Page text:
Modern football, fans too fast to judge
There was solace for Alberto Moreno, if only he knew where to find it. His debut for Liverpool had not gone as well as, at one point, it seemed it might.
After a relatively comfortable 40 minutes against Manchester City on Monday night, the 22-year-old had 60 seconds to forget. First, he came within a whisker of conceding a penalty, narrowly failing to scythe down Pablo Zabaleta. Then, he paused, and Stevan Jovetic didn't. The Premier League champions took the lead and never really looked like throwing it away. Even his manager, Brendan Rodgers, seemed to suggest after the game that Moreno's would be a steep learning curve.
English football's famous pace -- the same pace that was widely attributed as being Moreno's undoing -- is nothing compared to the speed with which it rushes to judgment. First impressions count in the Premier League; first impressions also last.
A positive first encounter with the harsh glare of public opinion can set a player in good stead for months, if not years, disguising many and varied forms of ineptitude. A negative one and, at times, it seems as though you may as well pack up and go home. Moreno is not a bad player. He did not even play especially badly in what was an extraordinarily exacting first day in his new job. But that may not matter. There is no time. Not anymore.
It is an ugly tendency but one, that is entirely fitting with the league's zeitgeist. The scrutiny on the Premier League makes it a goldfish bowl; the money injected into it seems to have turned everyone involved in it into goldfish, too.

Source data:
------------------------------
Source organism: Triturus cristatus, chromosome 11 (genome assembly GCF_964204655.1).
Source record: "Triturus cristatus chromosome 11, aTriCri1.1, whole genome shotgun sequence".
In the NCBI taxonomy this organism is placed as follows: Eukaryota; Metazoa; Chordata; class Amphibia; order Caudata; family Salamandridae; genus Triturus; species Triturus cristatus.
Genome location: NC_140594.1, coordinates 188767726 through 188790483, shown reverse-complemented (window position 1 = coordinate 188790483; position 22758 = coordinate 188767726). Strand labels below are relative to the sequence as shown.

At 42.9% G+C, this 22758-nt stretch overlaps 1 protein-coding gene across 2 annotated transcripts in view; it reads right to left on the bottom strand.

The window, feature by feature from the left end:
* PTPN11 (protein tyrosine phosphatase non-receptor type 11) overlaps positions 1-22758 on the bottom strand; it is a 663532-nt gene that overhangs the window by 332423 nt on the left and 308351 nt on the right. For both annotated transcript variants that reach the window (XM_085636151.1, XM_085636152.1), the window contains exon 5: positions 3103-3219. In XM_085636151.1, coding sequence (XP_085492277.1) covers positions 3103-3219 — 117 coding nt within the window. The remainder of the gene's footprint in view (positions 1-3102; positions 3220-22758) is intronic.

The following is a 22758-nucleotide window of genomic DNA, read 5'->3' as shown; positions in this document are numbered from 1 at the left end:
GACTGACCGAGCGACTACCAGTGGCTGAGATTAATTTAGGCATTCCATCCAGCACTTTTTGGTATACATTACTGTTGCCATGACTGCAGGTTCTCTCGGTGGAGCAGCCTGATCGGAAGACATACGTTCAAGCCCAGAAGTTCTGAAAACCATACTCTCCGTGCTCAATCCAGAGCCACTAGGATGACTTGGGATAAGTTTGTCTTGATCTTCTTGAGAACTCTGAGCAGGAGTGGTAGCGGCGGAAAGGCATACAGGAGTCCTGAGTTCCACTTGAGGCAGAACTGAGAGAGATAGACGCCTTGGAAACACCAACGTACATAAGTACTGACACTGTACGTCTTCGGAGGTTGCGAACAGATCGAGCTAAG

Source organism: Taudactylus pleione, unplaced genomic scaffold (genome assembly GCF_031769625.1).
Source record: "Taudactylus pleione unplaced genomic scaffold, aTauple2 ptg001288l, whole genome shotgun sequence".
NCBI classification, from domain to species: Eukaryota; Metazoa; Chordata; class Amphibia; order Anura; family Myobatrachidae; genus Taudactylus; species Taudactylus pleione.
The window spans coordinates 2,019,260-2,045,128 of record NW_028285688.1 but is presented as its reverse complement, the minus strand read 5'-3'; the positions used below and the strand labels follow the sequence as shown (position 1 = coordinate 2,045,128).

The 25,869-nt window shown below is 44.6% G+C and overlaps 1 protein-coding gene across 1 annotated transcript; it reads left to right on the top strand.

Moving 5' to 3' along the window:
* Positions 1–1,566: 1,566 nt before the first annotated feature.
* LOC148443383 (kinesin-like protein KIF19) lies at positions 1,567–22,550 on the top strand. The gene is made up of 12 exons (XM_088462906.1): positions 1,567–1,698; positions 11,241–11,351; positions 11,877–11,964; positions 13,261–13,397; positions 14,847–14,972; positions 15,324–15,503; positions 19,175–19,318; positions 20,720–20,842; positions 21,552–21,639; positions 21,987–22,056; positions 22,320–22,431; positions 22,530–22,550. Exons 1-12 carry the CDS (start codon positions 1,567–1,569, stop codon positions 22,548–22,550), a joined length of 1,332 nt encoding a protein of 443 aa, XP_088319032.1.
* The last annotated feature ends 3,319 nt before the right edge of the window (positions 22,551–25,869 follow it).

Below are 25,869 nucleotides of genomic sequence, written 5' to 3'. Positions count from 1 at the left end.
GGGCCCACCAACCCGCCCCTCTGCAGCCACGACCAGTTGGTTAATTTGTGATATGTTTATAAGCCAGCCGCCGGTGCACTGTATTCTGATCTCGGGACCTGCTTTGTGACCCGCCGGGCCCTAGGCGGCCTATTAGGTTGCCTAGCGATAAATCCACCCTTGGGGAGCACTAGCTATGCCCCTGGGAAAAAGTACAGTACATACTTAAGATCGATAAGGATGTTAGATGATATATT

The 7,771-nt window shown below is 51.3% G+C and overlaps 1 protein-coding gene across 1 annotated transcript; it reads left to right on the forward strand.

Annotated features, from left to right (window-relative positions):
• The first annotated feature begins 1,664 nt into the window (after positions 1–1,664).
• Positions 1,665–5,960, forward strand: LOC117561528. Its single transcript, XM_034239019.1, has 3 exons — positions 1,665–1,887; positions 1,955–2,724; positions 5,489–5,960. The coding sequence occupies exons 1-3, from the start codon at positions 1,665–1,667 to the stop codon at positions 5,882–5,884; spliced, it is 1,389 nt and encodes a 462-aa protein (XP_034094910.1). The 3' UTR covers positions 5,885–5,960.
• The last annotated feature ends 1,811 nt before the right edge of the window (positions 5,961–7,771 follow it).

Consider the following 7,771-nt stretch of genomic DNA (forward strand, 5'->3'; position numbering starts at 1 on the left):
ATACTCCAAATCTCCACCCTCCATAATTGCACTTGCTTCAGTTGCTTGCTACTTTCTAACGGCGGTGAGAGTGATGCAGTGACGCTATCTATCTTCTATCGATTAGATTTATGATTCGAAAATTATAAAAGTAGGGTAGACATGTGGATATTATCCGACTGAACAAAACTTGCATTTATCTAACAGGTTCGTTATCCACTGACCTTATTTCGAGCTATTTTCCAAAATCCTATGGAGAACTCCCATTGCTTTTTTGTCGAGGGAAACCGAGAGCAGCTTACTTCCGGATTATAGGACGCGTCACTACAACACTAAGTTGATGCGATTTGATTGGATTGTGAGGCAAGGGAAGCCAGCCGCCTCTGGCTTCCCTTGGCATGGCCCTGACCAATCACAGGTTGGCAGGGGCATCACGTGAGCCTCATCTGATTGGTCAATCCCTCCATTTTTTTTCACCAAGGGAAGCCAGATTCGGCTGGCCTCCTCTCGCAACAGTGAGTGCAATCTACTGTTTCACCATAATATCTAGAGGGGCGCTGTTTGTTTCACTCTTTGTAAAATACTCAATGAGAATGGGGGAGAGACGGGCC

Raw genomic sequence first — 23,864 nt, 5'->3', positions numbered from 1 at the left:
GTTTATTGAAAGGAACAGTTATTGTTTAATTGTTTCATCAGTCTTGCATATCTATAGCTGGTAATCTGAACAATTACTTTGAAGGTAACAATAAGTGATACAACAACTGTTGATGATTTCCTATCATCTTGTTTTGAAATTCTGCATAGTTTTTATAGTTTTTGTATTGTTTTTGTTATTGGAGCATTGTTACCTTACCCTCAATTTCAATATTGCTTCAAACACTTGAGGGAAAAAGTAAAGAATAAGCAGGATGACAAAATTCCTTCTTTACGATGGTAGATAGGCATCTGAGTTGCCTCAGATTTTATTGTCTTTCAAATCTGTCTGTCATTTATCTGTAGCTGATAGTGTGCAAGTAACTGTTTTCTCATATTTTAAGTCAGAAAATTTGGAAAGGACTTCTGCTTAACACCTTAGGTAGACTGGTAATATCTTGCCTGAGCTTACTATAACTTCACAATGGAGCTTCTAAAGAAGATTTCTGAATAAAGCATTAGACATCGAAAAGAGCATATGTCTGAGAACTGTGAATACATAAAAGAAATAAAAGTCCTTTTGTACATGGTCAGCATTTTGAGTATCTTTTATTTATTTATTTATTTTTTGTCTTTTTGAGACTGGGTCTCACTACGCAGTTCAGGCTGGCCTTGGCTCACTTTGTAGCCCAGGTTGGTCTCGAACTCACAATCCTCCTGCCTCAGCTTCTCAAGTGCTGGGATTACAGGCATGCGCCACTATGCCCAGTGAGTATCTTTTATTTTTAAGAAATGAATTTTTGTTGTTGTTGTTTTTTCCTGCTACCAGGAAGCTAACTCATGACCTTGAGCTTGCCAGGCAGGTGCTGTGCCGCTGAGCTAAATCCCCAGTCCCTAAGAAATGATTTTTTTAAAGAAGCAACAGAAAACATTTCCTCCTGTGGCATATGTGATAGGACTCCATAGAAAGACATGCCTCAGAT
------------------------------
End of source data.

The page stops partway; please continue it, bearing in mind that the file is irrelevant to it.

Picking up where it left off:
There was a time when "short-termism," like rabies and eating pastries for breakfast, was a Continental disease. English football -- to afford a variant of a game a collective consciousness it probably does not possess -- used to look at the mania which engulfed its cousins in Italy and Spain with a mixture of derision and despair.
All the club presidents sacking managers after three games, all the newspapers declaring one team or another to be in "crisis" after one draw, all the fans demanding revolutionary change because their side had finished second and not first: these were at odds with those values seen as being traditionally British. Patience, perseverance and an understanding that success did not come overnight: when English football self-defined against the foreign game, these were the virtues it claimed.
That has been eroded over the last two decades to the point where panic has become the norm. Harry Redknapp has not had a great first two games back in the Premier League with Queens Park Rangers; there are now suggestions that he may be sacked if he cannot "stop the rot."
By his own admission, Louis van Gaal has been both the "king" and the "devil" of Manchester United since taking over; he has only been in the job for six weeks. Chelsea won the title when they beat Burnley, only to have it taken off them when City swatted aside Liverpool. It is not yet September. What is interesting is not that any of these things are correct or incorrect, or whether they are inventions or mere exaggerations. What is interesting is how they are accepted as the norm.
If football is a soap opera, then there was a time when, broadly, it was The Archers. Now, it is Hollyoaks. Those of you in Britain will know what that means. For those of you not blessed with the BBC or Channel 4, the former is a radio show set in a bucolic, country idyll where storylines develop over months, if at all; the latter is a genuine telenovela of explosions, robberies and murders, all of which happen on one street in one town where the police seem blissfully unconcerned.